Format

Send to

Choose Destination
Am J Kidney Dis. 2015 May;65(5):754-62. doi: 10.1053/j.ajkd.2014.11.030. Epub 2015 Jan 30.

Outcomes of infection-related hospitalization in Medicare beneficiaries receiving in-center hemodialysis.

Author information

1
Department of Medicine, University of California Davis, Davis, CA. Electronic address: lorien.dalrymple@ucdmc.ucdavis.edu.
2
Department of Public Health Sciences, University of California Davis, Davis, CA.
3
Department of Medicine, University of California Davis, Davis, CA.
4
Department of Medicine, University of California Irvine, Irvine, CA.
5
Department of Medicine, Stanford University School of Medicine, Palo Alto, CA.
6
San Francisco VA Medical Center, University of California San Francisco, San Francisco, CA; Department of Medicine, University of California San Francisco, San Francisco, CA.
7
Department of Epidemiology and Biostatistics, University of California San Francisco, San Francisco, CA.
8
San Francisco VA Medical Center, University of California San Francisco, San Francisco, CA; Department of Medicine, University of California San Francisco, San Francisco, CA; Department of Epidemiology and Biostatistics, University of California San Francisco, San Francisco, CA.

Abstract

BACKGROUND:

Infection is a common cause of hospitalization in adults receiving hemodialysis. Limited data are available about downstream events resulting from or following these hospitalizations.

STUDY DESIGN:

Retrospective cohort study using the US Renal Data System.

SETTING & PARTICIPANTS:

Medicare beneficiaries initiating in-center hemodialysis therapy in 2005 to 2008.

FACTORS:

Demographics, dual Medicare/Medicaid eligibility, body mass index, comorbid conditions, initial vascular access type, nephrology care prior to dialysis therapy initiation, residence in a care facility, tobacco use, biochemical measures, and type of infection.

OUTCOMES:

30-day hospital readmission or death following first infection-related hospitalization.

RESULTS:

60,270 Medicare beneficiaries had at least one hospitalization for infection. Of those who survived the initial hospitalization, 15,113 (27%) were readmitted and survived the 30 days following hospital discharge, 1,624 (3%) were readmitted to the hospital and then died within 30 days of discharge, and 2,425 (4%) died without hospital readmission. Complications related to dialysis access, sepsis, and heart failure accounted for 12%, 9%, and 7% of hospital readmissions, respectively. Factors associated with higher odds of 30-day readmission or death without readmission included non-Hispanic ethnicity, lower serum albumin level, inability to ambulate or transfer, limited nephrology care prior to dialysis therapy, and specific types of infection. In comparison, older age, select comorbid conditions, and institutionalization had stronger associations with death without readmission than with readmission.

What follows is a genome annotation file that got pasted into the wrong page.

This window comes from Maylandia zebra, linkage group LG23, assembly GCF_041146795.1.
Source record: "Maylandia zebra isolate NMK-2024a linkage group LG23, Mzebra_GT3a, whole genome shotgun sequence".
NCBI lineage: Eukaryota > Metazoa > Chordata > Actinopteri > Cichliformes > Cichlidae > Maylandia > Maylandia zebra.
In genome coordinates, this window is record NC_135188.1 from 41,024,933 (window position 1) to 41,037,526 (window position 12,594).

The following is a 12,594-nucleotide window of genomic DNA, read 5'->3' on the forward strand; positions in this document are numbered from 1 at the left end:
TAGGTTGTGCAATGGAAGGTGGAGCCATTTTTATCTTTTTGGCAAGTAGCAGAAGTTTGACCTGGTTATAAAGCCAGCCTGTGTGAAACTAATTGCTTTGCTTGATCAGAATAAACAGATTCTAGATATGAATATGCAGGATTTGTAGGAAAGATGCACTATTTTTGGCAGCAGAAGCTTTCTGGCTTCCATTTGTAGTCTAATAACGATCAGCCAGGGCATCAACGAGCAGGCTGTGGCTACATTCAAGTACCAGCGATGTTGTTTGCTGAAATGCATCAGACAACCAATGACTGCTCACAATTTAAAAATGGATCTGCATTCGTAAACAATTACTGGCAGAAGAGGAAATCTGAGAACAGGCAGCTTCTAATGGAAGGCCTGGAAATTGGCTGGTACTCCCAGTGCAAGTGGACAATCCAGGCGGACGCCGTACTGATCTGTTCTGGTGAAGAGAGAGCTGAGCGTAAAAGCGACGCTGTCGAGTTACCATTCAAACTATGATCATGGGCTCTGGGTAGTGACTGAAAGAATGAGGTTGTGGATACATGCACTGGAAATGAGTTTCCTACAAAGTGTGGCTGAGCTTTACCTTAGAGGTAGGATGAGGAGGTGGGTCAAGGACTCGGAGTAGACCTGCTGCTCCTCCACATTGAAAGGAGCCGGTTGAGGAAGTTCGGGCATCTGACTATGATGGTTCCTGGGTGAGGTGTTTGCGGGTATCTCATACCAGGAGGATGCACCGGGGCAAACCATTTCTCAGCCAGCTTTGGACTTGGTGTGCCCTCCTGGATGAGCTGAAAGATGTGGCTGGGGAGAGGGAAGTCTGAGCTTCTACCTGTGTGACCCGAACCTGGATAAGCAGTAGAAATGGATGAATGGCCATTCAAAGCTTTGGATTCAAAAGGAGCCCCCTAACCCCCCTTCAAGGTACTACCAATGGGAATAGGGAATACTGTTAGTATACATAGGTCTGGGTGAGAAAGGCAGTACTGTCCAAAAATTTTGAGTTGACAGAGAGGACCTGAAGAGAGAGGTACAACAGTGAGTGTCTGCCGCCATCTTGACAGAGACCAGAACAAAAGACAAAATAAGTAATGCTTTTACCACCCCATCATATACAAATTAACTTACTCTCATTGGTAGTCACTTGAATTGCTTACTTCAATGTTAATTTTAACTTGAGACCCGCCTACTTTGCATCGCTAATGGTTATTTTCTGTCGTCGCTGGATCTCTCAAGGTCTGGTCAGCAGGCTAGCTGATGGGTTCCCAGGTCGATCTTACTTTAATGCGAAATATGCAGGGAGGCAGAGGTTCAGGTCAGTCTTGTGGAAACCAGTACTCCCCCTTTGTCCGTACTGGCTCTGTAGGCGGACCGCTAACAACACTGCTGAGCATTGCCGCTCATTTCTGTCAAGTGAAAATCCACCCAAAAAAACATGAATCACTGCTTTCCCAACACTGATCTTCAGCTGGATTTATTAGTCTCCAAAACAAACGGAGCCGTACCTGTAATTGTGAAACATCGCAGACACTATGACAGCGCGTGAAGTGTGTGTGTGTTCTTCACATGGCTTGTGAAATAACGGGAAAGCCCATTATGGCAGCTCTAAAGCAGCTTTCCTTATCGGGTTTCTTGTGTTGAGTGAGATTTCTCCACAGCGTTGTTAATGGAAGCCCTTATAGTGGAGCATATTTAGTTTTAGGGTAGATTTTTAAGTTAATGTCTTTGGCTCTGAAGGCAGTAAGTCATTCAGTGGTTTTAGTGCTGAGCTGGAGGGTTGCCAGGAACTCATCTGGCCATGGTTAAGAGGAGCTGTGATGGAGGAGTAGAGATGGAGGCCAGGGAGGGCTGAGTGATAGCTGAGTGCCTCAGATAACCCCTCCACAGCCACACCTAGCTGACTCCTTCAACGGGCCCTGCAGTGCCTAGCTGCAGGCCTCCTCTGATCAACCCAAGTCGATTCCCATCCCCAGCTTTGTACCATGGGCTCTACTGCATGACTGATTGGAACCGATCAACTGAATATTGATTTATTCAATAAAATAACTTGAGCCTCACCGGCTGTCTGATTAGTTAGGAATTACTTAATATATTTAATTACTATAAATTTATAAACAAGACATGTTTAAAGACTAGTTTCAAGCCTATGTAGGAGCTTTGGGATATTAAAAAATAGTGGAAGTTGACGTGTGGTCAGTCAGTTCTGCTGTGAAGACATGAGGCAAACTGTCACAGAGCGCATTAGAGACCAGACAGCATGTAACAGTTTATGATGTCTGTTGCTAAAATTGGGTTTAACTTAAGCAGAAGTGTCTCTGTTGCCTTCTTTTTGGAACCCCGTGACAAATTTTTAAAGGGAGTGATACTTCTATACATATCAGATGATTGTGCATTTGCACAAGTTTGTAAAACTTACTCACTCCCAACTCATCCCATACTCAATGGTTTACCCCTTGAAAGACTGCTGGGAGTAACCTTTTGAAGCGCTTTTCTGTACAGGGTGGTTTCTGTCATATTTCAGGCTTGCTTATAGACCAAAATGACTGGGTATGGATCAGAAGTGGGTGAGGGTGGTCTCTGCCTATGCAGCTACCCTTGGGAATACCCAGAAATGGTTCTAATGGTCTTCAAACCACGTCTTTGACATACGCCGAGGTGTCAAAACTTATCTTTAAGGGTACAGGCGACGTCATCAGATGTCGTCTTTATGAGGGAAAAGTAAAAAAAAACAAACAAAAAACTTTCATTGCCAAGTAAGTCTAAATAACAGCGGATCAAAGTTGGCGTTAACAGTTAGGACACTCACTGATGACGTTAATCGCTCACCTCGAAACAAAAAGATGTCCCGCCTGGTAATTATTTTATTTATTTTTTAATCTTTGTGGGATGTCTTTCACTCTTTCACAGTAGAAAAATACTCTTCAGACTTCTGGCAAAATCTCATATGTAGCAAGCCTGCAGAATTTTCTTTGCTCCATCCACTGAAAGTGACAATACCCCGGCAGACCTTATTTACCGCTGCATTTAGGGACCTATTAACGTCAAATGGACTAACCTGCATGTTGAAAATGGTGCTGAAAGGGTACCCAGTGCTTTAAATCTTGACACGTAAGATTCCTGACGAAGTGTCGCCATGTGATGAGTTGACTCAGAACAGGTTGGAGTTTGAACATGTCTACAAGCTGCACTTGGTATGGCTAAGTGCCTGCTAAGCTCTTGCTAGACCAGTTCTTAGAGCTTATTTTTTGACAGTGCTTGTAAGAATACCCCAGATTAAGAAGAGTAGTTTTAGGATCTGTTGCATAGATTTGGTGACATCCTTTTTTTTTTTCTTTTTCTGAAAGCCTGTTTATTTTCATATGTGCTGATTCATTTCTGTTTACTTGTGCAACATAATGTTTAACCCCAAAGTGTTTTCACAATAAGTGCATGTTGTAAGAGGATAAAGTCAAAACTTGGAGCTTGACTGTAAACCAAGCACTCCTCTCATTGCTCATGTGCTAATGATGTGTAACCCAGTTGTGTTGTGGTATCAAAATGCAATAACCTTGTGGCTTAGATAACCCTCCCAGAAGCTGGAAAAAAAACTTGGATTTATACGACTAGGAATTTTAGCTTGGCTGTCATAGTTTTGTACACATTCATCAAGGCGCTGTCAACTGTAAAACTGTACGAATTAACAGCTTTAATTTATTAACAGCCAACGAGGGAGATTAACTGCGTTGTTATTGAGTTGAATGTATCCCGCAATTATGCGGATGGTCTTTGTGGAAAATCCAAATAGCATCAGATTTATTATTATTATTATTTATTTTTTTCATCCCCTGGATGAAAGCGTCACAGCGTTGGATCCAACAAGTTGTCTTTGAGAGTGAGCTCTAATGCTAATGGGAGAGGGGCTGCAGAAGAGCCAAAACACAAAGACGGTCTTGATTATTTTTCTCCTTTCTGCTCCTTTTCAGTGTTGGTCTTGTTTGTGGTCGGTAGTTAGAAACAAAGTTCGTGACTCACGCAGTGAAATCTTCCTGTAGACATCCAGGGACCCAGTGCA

LIMITATIONS:

Findings limited to Medicare beneficiaries receiving in-center hemodialysis.

CONCLUSIONS:

Hospitalizations for infection among patients receiving in-center hemodialysis are associated with exceptionally high rates of 30-day hospital readmission and death without readmission.

KEYWORDS:

Infection; Medicare beneficiaries; dialysis access; discharge diagnosis; end-stage renal disease (ESRD); hemodialysis; hospital readmission; infection-related hospitalization; mortality; sepsis; survival; transitions of care

PMID:
25641061
PMCID:
PMC4414702
DOI:
10.1053/j.ajkd.2014.11.030
[Indexed for MEDLINE]
Free PMC Article

Supplemental Content

Full text links

Icon for Elsevier Science Icon for PubMed Central
Loading ...
Support Center